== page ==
Overall, there are 145 registered and ongoing clinical trials for therapies targeting Parkinson disease, of which 28 are currently in phase 3, according to review findings.
Overall, there are 145 registered and ongoing clinical trials for therapies targeting Parkinson disease (PD), of which 28 are currently in phase 3, according to review findings published in the Journal of Parkinson Disease.
In the second half of the last century, researchers highlight that the majority of pharmacological treatments approved for clinical use only provide symptomatic relief as opposed to slowing or reversing the progression of PD. In examining the current evolution of potential pharmacological interventions within PD, they note that a number of similar treatments to those already approved are being assessed in current clinical trials.
While additionally accounting for these therapies tailored toward symptomatic issues, the researchers sought to create greater awareness toward disease modifying therapies (DMT) in the current state of clinical trials within PD. They conducted a review and breakdown analysis of clinical trials for drug therapies in PD that were active as of January 21, 2020.
Of the 145 registered and ongoing clinical trials for therapies targeting PD, 37 (26%) were phase 1, 14 (10%) were phase 1/2, 61 (42%) were phase 2, 5 (3%) were phase 2/3, and 28 (19%) were phase 3.
Based on review findings, 57 (39%) of these trials were considered to be DMT trials and 88 (61%) were symptomatic treatment (ST) trials. Focusing on notable phase 3 DMT trials, STEADY-PD (evaluating isradipine) and SURE-PD (testing inosine) were referenced. Phase 1 and 2 DMT studies that provided encouraging results included the Herantis CDNF trial and the Denali-sponsored evaluation of their LRRK2 inhibitor, DNL-201, both of which focused on novel targets and achieved their primary endpoints, noted the researchers.
“We are also still awaiting the results of some studies that recently completed, such as the phase 2 trial assessing the DMT potential of the iron chelator, deferiprone,” the authors noted.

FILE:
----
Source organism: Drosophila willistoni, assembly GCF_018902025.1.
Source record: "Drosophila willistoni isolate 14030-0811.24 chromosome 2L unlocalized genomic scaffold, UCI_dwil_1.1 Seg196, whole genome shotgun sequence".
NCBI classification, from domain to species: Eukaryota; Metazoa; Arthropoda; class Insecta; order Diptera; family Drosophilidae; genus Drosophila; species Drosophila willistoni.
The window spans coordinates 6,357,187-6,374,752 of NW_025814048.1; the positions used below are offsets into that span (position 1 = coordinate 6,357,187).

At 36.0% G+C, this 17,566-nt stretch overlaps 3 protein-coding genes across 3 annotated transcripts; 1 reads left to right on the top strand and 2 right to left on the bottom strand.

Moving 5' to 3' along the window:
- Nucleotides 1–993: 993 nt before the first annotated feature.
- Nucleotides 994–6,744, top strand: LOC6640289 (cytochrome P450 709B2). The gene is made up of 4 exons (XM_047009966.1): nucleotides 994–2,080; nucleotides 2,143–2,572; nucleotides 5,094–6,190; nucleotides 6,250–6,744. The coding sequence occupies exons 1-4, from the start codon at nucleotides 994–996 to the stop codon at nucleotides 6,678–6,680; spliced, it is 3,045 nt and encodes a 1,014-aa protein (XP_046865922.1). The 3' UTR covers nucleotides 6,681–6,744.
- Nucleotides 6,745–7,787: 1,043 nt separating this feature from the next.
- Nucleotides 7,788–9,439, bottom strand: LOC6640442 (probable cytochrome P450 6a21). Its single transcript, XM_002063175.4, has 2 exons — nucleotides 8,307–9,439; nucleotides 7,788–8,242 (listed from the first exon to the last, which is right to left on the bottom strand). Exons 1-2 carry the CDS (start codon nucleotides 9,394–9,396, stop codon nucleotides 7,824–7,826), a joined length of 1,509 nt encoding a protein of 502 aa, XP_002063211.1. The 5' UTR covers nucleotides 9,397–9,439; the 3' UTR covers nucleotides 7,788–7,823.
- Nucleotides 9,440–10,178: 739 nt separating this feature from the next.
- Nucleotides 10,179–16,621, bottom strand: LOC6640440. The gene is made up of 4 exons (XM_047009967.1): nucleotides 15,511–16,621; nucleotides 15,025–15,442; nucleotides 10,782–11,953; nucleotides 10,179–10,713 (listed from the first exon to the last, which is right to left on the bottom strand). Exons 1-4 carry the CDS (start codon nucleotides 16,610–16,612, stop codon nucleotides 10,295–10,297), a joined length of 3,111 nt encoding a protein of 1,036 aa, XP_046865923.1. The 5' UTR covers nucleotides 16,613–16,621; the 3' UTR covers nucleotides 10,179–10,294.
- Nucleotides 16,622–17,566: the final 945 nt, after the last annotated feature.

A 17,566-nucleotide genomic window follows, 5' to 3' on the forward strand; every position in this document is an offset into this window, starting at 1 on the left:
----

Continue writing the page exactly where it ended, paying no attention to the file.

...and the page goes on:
Assessing the ST studies, about 65% were focused on motor symptoms, including overall movement (45 trials), levodopa-induced dyskinesia (6 trials), gait and balance (4 trials), and tremor (3 trials). Only 1 of these ST studies focused on both motor and nonmotor symptoms.
The remaining ST studies focused on nonmotor symptoms, such as pain (3 trials), PD dementia (2 trials), PD psychosis (2 trials) and 1 trial each for anxiety, constipation, depression, fatigue, hallucinations, neuropsychiatric symptoms, PD mild cognitive impairment, sialorrhea, sleepiness, and urinary symptom.
In looking at the pipeline of PD therapies under consideration, the researchers were encouraged at the wide range of options across multiple phases of clinical development. However, they note that it remains challenging to bring DMTs to clinical use in PD.
“Improvements in the clinical trial process may accelerate the assessment of ST and DMTs, and we look forward with hope to further therapies becoming available for people with PD,” they concluded.
McFarthing K, Buff S, Rafaloff G, et al. Parkinson disease drug therapies in the clinical trial pipeline: 2020. J Parkinsons Dis. Published online July 28, 2020. doi:10.3233/JPD-202128